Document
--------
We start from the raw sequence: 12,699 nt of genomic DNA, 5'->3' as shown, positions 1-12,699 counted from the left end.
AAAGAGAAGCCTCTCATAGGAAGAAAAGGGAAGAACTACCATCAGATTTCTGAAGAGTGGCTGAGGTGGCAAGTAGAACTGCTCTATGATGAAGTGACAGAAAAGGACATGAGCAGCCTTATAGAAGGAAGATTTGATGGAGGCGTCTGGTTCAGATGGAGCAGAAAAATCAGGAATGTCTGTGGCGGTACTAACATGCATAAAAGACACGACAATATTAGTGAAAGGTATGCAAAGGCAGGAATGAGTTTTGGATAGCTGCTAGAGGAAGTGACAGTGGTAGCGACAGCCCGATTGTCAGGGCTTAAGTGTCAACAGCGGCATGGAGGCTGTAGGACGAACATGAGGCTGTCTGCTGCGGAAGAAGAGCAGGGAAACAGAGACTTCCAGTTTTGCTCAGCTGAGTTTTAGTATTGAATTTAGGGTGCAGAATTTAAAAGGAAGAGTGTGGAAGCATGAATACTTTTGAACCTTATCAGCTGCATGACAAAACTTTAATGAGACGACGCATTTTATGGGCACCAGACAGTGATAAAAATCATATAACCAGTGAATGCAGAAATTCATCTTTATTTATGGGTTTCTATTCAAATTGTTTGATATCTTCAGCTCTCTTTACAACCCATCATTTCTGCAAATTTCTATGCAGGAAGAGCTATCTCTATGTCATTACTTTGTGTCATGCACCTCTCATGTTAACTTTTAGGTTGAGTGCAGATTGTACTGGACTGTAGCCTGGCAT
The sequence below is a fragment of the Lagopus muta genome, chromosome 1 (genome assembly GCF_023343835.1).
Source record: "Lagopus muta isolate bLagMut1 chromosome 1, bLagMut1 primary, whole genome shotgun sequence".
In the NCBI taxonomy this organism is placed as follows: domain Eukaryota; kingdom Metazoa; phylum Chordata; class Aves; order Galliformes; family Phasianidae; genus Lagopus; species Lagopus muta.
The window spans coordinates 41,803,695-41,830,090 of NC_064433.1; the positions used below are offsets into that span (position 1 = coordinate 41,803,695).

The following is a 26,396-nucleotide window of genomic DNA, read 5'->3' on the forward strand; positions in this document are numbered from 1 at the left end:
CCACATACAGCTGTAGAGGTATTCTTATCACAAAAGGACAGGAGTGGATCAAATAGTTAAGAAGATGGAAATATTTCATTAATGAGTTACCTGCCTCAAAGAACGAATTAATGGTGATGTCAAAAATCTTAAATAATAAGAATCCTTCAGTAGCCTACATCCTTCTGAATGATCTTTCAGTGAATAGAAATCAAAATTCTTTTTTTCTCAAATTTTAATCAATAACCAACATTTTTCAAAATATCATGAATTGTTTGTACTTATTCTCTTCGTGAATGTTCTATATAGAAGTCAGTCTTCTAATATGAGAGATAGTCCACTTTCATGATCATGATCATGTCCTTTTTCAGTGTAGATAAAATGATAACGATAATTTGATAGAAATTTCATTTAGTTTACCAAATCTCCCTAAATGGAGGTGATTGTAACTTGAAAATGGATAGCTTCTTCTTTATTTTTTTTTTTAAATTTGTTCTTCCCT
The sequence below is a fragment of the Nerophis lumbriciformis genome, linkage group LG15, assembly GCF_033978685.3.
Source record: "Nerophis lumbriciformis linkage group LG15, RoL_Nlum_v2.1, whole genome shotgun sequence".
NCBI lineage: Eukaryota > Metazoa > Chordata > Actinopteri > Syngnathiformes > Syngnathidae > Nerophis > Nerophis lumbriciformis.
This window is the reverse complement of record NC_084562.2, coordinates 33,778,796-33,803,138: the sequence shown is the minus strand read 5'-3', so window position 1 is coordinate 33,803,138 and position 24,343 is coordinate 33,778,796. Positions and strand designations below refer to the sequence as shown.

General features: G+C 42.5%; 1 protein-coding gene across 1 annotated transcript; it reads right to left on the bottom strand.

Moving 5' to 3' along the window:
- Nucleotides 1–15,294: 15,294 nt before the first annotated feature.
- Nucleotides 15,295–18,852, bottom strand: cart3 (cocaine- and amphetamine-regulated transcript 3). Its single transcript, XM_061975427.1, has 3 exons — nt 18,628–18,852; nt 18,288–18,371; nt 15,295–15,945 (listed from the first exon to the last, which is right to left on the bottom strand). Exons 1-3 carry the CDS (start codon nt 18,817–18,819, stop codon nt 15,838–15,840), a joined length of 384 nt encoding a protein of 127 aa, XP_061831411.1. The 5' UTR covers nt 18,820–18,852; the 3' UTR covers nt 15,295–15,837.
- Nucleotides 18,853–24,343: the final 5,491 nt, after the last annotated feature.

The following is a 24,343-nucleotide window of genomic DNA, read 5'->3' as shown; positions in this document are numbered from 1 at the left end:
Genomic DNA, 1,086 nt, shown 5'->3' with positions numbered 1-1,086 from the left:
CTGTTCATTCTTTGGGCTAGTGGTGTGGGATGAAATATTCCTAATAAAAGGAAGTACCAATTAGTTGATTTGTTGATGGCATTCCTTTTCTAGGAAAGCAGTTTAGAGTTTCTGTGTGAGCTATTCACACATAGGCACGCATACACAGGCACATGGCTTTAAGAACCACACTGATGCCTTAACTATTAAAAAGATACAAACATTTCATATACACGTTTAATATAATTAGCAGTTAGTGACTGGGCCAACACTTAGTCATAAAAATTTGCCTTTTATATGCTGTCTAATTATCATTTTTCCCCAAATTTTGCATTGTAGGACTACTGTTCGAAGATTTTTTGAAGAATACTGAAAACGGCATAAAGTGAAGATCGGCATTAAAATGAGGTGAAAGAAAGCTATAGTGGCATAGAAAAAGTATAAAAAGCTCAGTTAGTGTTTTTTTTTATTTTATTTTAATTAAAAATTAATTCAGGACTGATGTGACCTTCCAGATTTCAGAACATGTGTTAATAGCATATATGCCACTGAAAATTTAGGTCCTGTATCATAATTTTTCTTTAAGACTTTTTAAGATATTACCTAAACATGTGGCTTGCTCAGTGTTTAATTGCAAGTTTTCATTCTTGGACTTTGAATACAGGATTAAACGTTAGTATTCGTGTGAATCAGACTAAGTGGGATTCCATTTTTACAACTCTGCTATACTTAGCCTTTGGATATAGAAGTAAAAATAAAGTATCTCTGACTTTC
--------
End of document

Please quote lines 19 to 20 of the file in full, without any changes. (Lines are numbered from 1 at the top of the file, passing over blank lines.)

Genomic DNA, 1,086 nt, shown 5'->3' with positions numbered 1-1,086 from the left:
CTGTTCATTCTTTGGGCTAGTGGTGTGGGATGAAATATTCCTAATAAAAGGAAGTACCAATTAGTTGATTTGTTGATGGCATTCCTTTTCTAGGAAAGCAGTTTAGAGTTTCTGTGTGAGCTATTCACACATAGGCACGCATACACAGGCACATGGCTTTAAGAACCACACTGATGCCTTAACTATTAAAAAGATACAAACATTTCATATACACGTTTAATATAATTAGCAGTTAGTGACTGGGCCAACACTTAGTCATAAAAATTTGCCTTTTATATGCTGTCTAATTATCATTTTTCCCCAAATTTTGCATTGTAGGACTACTGTTCGAAGATTTTTTGAAGAATACTGAAAACGGCATAAAGTGAAGATCGGCATTAAAATGAGGTGAAAGAAAGCTATAGTGGCATAGAAAAAGTATAAAAAGCTCAGTTAGTGTTTTTTTTTATTTTATTTTAATTAAAAATTAATTCAGGACTGATGTGACCTTCCAGATTTCAGAACATGTGTTAATAGCATATATGCCACTGAAAATTTAGGTCCTGTATCATAATTTTTCTTTAAGACTTTTTAAGATATTACCTAAACATGTGGCTTGCTCAGTGTTTAATTGCAAGTTTTCATTCTTGGACTTTGAATACAGGATTAAACGTTAGTATTCGTGTGAATCAGACTAAGTGGGATTCCATTTTTACAACTCTGCTATACTTAGCCTTTGGATATAGAAGTAAAAATAAAGTATCTCTGACTTTC